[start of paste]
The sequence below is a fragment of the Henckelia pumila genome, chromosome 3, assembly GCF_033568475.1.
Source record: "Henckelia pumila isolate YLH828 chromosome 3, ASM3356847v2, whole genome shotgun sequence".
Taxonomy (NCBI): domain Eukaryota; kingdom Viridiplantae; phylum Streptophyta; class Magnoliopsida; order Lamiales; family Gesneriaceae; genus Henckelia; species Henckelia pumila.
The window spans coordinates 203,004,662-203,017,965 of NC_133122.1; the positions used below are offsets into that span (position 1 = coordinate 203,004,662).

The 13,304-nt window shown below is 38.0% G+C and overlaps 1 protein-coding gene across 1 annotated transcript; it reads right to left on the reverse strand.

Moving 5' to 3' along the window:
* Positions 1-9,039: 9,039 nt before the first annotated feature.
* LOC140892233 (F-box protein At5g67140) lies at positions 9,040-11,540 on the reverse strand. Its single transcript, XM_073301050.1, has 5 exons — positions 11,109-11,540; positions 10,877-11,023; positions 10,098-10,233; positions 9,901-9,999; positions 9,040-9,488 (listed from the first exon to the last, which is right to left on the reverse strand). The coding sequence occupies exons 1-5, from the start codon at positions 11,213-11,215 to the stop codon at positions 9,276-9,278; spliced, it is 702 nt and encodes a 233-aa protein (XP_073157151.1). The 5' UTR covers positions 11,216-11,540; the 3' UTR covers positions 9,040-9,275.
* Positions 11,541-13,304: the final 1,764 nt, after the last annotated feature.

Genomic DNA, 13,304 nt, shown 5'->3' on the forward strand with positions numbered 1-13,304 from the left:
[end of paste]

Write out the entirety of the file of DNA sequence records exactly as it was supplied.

The sequence below is a fragment of the Henckelia pumila genome, chromosome 3, assembly GCF_033568475.1.
Source record: "Henckelia pumila isolate YLH828 chromosome 3, ASM3356847v2, whole genome shotgun sequence".
Taxonomy (NCBI): domain Eukaryota; kingdom Viridiplantae; phylum Streptophyta; class Magnoliopsida; order Lamiales; family Gesneriaceae; genus Henckelia; species Henckelia pumila.
The window spans coordinates 203,004,662-203,017,965 of NC_133122.1; the positions used below are offsets into that span (position 1 = coordinate 203,004,662).

The 13,304-nt window shown below is 38.0% G+C and overlaps 1 protein-coding gene across 1 annotated transcript; it reads right to left on the reverse strand.

Moving 5' to 3' along the window:
* Positions 1-9,039: 9,039 nt before the first annotated feature.
* LOC140892233 (F-box protein At5g67140) lies at positions 9,040-11,540 on the reverse strand. Its single transcript, XM_073301050.1, has 5 exons — positions 11,109-11,540; positions 10,877-11,023; positions 10,098-10,233; positions 9,901-9,999; positions 9,040-9,488 (listed from the first exon to the last, which is right to left on the reverse strand). The coding sequence occupies exons 1-5, from the start codon at positions 11,213-11,215 to the stop codon at positions 9,276-9,278; spliced, it is 702 nt and encodes a 233-aa protein (XP_073157151.1). The 5' UTR covers positions 11,216-11,540; the 3' UTR covers positions 9,040-9,275.
* Positions 11,541-13,304: the final 1,764 nt, after the last annotated feature.

Genomic DNA, 13,304 nt, shown 5'->3' on the forward strand with positions numbered 1-13,304 from the left: